FMM home page FMM Method Examples in continuous media Examples in layered media FMM movies

Nick Rawlinson and Malcolm Sambridge

The Fast Marching Method (FMM) is a grid based numerical scheme for tracking the evolution of monotonically advancing interfaces via finite difference solution of the Eikonal equation. To date, it has been applied to a wide variety of problems including seismic wave propagation, photolithographic development, geodesics, deposition of sediments, medical imaging and optimal path planning (see Like many other grid based techniques used for tracking seismic wavefronts, the FMM is only capable of finding the first-arrival in continuous media; however, it distinguishes itself by combining both unconditional stability and rapid computation, making it a truly practical scheme for velocity media of arbitrary complexity.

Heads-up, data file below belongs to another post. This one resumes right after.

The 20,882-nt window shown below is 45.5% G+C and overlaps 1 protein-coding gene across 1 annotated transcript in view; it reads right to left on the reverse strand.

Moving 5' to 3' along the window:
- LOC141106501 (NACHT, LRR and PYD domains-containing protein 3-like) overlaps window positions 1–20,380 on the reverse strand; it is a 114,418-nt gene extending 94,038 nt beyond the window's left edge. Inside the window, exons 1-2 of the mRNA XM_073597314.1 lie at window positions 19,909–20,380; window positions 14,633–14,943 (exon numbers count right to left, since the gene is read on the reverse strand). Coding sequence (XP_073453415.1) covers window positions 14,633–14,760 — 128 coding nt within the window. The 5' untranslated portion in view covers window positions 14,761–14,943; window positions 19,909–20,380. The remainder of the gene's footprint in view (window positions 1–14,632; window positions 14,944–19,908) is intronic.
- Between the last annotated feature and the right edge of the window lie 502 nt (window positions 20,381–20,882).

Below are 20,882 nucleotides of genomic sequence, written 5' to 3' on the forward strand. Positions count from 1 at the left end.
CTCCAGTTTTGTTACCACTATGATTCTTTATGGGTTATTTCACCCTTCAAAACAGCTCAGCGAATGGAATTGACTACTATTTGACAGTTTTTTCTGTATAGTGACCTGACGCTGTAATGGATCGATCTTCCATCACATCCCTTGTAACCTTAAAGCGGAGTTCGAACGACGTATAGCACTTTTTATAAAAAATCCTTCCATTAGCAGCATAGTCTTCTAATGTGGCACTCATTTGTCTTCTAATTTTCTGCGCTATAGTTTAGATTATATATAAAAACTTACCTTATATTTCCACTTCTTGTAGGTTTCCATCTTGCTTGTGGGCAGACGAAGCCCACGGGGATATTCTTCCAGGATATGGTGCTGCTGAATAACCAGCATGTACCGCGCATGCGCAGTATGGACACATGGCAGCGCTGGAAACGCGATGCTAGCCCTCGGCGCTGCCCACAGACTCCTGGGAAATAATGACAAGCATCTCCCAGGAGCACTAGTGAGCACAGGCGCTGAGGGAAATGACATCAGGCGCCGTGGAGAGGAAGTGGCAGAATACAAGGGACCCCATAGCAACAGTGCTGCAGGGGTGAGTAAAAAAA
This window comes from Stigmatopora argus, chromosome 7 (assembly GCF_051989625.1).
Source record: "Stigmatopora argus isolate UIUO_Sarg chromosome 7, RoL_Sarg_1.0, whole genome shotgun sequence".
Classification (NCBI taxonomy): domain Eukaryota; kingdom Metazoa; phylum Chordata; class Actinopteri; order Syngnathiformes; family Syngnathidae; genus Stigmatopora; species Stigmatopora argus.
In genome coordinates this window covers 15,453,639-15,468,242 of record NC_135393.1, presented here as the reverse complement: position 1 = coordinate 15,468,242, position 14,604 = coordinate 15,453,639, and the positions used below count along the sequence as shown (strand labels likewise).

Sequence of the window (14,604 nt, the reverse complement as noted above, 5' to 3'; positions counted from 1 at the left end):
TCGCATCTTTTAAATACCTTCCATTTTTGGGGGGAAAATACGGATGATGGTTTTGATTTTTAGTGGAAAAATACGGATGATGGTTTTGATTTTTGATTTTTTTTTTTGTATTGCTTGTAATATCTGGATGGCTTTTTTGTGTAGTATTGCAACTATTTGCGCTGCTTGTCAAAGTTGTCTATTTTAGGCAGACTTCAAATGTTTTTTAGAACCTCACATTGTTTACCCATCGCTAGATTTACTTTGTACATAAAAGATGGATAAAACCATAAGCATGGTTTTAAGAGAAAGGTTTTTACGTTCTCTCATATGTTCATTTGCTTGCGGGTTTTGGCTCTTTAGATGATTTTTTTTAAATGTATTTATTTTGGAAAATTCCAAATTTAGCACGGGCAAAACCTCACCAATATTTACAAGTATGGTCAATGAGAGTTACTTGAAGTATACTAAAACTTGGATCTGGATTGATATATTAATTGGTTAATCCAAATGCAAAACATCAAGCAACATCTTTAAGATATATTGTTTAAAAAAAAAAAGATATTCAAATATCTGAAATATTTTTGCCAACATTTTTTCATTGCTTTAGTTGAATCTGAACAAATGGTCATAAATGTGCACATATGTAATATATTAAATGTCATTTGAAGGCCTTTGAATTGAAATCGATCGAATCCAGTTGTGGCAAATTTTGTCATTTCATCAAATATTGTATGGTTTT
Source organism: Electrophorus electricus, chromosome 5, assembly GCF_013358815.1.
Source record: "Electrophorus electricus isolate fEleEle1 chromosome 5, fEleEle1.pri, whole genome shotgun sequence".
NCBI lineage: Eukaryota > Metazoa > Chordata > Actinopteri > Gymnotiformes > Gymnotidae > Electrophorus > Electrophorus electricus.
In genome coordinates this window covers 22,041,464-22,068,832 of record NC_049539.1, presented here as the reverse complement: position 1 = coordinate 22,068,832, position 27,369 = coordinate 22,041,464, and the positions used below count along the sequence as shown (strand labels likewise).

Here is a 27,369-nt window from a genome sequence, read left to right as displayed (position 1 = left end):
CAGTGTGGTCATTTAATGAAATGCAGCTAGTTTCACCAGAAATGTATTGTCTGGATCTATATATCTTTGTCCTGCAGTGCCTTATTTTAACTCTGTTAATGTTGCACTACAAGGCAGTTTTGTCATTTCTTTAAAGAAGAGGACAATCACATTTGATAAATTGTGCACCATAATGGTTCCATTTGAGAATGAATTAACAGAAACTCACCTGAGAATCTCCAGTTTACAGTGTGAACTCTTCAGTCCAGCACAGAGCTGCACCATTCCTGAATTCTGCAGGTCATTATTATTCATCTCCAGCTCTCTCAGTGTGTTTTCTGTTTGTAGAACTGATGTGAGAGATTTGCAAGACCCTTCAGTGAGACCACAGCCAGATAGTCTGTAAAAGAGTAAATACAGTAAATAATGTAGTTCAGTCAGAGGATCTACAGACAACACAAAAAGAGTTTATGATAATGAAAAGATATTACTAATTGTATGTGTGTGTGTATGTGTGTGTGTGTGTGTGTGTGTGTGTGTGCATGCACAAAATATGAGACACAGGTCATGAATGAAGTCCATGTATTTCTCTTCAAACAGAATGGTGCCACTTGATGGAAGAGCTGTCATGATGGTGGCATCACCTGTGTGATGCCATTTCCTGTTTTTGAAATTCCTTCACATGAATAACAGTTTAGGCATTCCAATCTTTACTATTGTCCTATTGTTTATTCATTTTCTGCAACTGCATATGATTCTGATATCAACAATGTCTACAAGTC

In the following web pages, we investigate the potential of the FMM to track a range of later arriving phases in layered media. In particular, we focus on reflections and refractions generated by smooth sub-horizontal interfaces that separate regions of continuous velocity variation. The method we develop can, in principle, track phases composed of any number of reflection and refraction events. Below are a series of links to various aspects of our work on the FMM.


The FMM scheme for continuous and layered media.

FMM examples in smooth media

FMM examples in layered media

Movies of propagating wavefronts

FMM software

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since February 21 2003.

For more information about this page or the FMM, please email